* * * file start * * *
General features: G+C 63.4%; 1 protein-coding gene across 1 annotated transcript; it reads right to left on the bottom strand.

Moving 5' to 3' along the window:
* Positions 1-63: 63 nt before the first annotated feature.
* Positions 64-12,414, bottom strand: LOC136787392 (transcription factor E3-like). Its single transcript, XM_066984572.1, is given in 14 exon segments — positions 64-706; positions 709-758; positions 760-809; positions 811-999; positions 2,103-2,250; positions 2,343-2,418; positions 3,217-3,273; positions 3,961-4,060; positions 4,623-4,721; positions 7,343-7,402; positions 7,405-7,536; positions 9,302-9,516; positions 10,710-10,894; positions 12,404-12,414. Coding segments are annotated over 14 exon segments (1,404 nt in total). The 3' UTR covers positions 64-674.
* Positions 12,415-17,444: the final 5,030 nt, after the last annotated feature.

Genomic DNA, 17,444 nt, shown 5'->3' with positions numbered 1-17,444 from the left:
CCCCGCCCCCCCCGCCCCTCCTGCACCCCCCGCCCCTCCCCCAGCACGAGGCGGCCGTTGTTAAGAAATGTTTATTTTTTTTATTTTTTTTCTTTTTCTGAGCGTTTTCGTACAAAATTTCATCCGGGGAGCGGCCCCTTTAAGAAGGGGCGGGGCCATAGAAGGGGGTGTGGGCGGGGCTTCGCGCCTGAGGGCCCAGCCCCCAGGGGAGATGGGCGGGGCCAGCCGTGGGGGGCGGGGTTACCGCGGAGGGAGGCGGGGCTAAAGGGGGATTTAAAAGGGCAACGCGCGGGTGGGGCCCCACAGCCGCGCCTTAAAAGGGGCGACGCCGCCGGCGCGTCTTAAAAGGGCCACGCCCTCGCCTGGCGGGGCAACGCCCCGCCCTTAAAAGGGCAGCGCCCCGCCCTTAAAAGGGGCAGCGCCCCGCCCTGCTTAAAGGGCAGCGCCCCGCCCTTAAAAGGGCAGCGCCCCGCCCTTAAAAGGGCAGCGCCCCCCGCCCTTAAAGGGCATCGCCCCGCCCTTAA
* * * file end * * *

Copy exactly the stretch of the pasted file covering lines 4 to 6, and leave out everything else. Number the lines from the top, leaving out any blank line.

* Positions 64-12,414, bottom strand: LOC136787392 (transcription factor E3-like). Its single transcript, XM_066984572.1, is given in 14 exon segments — positions 64-706; positions 709-758; positions 760-809; positions 811-999; positions 2,103-2,250; positions 2,343-2,418; positions 3,217-3,273; positions 3,961-4,060; positions 4,623-4,721; positions 7,343-7,402; positions 7,405-7,536; positions 9,302-9,516; positions 10,710-10,894; positions 12,404-12,414. Coding segments are annotated over 14 exon segments (1,404 nt in total). The 3' UTR covers positions 64-674.
* Positions 12,415-17,444: the final 5,030 nt, after the last annotated feature.

Genomic DNA, 17,444 nt, shown 5'->3' with positions numbered 1-17,444 from the left: